(Bloomberg) -- Indonesia’s central bank cut its key interest rate for a third straight month to bolster growth amid a deepening global economic slowdown.
The seven-day reverse repurchase rate was lowered by 25 basis points to 5.25% Thursday, as predicted by 21 out of 28 economists surveyed by Bloomberg. The rest forecast no change.
The latest round of easing, after the Federal Reserve lowered U.S. borrowing costs Wednesday, comes as trade tensions and now higher oil prices weigh on the global economy and threaten prospects for Indonesia, where growth is at a two-year low.
Indonesia raised interest rates by 175 basis points last year as it battled an emerging-market rout, but has since shifted focus to supporting economic growth. The government has already twice revised down its outlook for the economy for 2019, and now sees growth of about 5.1% versus an initial forecast of 5.3%.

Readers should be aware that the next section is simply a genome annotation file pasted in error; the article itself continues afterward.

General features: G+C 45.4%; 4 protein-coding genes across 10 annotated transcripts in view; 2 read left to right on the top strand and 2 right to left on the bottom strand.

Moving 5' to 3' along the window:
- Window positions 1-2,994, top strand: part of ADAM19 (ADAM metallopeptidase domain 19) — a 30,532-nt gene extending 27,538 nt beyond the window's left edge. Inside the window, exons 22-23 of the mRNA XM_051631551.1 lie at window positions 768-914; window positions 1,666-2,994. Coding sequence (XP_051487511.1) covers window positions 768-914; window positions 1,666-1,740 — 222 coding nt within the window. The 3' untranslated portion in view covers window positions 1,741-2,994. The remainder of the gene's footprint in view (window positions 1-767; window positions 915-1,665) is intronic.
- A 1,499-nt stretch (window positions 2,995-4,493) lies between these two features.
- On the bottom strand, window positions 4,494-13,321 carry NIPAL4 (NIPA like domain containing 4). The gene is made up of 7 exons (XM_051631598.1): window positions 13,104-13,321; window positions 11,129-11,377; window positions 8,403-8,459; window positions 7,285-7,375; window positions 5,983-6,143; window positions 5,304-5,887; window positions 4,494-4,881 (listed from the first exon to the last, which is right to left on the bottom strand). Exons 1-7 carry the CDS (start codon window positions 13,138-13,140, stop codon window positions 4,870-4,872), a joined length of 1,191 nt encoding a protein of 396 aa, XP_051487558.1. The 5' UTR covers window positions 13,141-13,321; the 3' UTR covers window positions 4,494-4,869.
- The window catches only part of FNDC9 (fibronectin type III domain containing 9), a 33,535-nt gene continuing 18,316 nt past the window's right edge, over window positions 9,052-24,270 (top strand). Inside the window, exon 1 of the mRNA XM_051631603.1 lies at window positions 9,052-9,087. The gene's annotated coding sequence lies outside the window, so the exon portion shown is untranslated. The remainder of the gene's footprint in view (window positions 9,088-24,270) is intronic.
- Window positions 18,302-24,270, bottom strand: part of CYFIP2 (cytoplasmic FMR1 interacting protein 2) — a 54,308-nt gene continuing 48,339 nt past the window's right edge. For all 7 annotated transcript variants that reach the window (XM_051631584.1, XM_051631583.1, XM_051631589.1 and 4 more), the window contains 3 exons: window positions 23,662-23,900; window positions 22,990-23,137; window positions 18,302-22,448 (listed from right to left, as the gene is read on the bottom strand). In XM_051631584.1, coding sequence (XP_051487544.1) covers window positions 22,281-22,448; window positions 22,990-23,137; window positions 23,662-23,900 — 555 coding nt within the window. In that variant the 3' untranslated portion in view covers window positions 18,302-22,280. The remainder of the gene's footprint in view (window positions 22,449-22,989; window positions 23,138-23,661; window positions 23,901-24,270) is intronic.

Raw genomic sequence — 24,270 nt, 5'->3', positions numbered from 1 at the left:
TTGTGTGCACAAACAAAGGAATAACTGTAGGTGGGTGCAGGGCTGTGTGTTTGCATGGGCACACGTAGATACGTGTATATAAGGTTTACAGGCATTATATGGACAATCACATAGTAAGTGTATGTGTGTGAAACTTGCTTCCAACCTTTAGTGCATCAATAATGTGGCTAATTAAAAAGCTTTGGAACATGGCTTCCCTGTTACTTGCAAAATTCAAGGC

Bank Indonesia sees growth coming in below the midpoint of its 5%-5.4% forecast range this year, and expanding toward the midpoint of a 5.1%-5.5% range next year.
Policy makers remain concerned about the current-account deficit, which widened to 3% of gross domestic product in the second quarter, although the small trade surplus last month may help to ease some of that pressure. Indonesia is reliant on foreign investors to finance the shortfall, making it vulnerable to outflows in times of volatility.
Inflation has been picking up, hitting 3.49% in August compared to a year earlier. While that was the fastest pace since December 2017, price-growth remains within the central bank’s target band of 2.5%-4.5%.
(Corrects 2019 GDP forecast in fifth paragraph in story first published on Sept. 19)
--With assistance from Rieka Rahadiana, Tomoko Sato and Yoga Rusmana.
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